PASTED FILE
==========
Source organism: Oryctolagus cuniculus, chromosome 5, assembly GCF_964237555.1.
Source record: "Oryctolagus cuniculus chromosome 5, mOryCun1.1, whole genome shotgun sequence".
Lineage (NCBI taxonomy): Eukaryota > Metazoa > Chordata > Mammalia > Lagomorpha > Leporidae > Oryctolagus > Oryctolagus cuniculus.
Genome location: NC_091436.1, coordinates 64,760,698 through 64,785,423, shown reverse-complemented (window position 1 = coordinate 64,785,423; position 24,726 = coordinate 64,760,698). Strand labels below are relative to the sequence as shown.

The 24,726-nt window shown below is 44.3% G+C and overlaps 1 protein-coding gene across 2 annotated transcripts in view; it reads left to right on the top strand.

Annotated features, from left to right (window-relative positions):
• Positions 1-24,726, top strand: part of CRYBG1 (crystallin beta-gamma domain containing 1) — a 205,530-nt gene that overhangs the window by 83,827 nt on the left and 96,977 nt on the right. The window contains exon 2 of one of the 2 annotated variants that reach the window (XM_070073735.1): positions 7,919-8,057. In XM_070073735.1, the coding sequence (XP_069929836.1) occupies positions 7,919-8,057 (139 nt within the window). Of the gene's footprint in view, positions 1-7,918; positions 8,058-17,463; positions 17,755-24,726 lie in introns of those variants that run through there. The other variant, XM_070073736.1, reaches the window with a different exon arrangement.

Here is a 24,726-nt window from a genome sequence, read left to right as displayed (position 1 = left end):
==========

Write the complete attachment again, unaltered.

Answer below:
Source organism: Oryctolagus cuniculus, chromosome 5, assembly GCF_964237555.1.
Source record: "Oryctolagus cuniculus chromosome 5, mOryCun1.1, whole genome shotgun sequence".
Lineage (NCBI taxonomy): Eukaryota > Metazoa > Chordata > Mammalia > Lagomorpha > Leporidae > Oryctolagus > Oryctolagus cuniculus.
Genome location: NC_091436.1, coordinates 64,760,698 through 64,785,423, shown reverse-complemented (window position 1 = coordinate 64,785,423; position 24,726 = coordinate 64,760,698). Strand labels below are relative to the sequence as shown.

The 24,726-nt window shown below is 44.3% G+C and overlaps 1 protein-coding gene across 2 annotated transcripts in view; it reads left to right on the top strand.

Annotated features, from left to right (window-relative positions):
• Positions 1-24,726, top strand: part of CRYBG1 (crystallin beta-gamma domain containing 1) — a 205,530-nt gene that overhangs the window by 83,827 nt on the left and 96,977 nt on the right. The window contains exon 2 of one of the 2 annotated variants that reach the window (XM_070073735.1): positions 7,919-8,057. In XM_070073735.1, the coding sequence (XP_069929836.1) occupies positions 7,919-8,057 (139 nt within the window). Of the gene's footprint in view, positions 1-7,918; positions 8,058-17,463; positions 17,755-24,726 lie in introns of those variants that run through there. The other variant, XM_070073736.1, reaches the window with a different exon arrangement.

Here is a 24,726-nt window from a genome sequence, read left to right as displayed (position 1 = left end):